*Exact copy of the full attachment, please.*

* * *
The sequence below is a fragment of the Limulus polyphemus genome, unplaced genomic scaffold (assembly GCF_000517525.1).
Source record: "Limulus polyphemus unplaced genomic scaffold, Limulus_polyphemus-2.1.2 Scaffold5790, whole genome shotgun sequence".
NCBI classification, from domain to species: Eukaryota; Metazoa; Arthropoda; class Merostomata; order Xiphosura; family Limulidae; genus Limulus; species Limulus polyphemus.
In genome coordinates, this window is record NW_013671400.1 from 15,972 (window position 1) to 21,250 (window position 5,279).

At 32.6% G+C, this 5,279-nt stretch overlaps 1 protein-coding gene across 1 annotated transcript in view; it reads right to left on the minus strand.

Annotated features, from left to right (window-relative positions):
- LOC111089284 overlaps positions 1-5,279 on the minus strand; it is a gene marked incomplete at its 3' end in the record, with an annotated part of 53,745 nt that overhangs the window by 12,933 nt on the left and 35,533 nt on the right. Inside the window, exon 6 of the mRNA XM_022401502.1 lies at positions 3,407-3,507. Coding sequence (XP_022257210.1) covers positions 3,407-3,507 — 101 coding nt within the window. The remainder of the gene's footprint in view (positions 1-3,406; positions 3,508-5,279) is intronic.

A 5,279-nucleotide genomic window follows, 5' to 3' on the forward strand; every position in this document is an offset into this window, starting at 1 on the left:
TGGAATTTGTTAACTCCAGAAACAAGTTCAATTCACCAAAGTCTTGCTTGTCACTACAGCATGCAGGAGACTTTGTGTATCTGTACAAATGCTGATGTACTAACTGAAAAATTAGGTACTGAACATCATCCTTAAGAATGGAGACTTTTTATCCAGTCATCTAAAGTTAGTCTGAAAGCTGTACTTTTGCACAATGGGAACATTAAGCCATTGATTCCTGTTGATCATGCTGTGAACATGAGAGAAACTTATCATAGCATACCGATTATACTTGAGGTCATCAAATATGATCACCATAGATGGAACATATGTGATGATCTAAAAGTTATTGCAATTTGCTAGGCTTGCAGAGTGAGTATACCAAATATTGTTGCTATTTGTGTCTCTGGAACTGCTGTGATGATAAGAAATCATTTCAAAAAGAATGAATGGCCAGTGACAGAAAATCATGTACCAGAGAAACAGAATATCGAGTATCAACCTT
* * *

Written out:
The sequence below is a fragment of the Limulus polyphemus genome, unplaced genomic scaffold (assembly GCF_000517525.1).
Source record: "Limulus polyphemus unplaced genomic scaffold, Limulus_polyphemus-2.1.2 Scaffold5790, whole genome shotgun sequence".
NCBI classification, from domain to species: Eukaryota; Metazoa; Arthropoda; class Merostomata; order Xiphosura; family Limulidae; genus Limulus; species Limulus polyphemus.
In genome coordinates, this window is record NW_013671400.1 from 15,972 (window position 1) to 21,250 (window position 5,279).

At 32.6% G+C, this 5,279-nt stretch overlaps 1 protein-coding gene across 1 annotated transcript in view; it reads right to left on the minus strand.

Annotated features, from left to right (window-relative positions):
- LOC111089284 overlaps positions 1-5,279 on the minus strand; it is a gene marked incomplete at its 3' end in the record, with an annotated part of 53,745 nt that overhangs the window by 12,933 nt on the left and 35,533 nt on the right. Inside the window, exon 6 of the mRNA XM_022401502.1 lies at positions 3,407-3,507. Coding sequence (XP_022257210.1) covers positions 3,407-3,507 — 101 coding nt within the window. The remainder of the gene's footprint in view (positions 1-3,406; positions 3,508-5,279) is intronic.

A 5,279-nucleotide genomic window follows, 5' to 3' on the forward strand; every position in this document is an offset into this window, starting at 1 on the left:
TGGAATTTGTTAACTCCAGAAACAAGTTCAATTCACCAAAGTCTTGCTTGTCACTACAGCATGCAGGAGACTTTGTGTATCTGTACAAATGCTGATGTACTAACTGAAAAATTAGGTACTGAACATCATCCTTAAGAATGGAGACTTTTTATCCAGTCATCTAAAGTTAGTCTGAAAGCTGTACTTTTGCACAATGGGAACATTAAGCCATTGATTCCTGTTGATCATGCTGTGAACATGAGAGAAACTTATCATAGCATACCGATTATACTTGAGGTCATCAAATATGATCACCATAGATGGAACATATGTGATGATCTAAAAGTTATTGCAATTTGCTAGGCTTGCAGAGTGAGTATACCAAATATTGTTGCTATTTGTGTCTCTGGAACTGCTGTGATGATAAGAAATCATTTCAAAAAGAATGAATGGCCAGTGACAGAAAATCATGTACCAGAGAAACAGAATATCGAGTATCAACCTT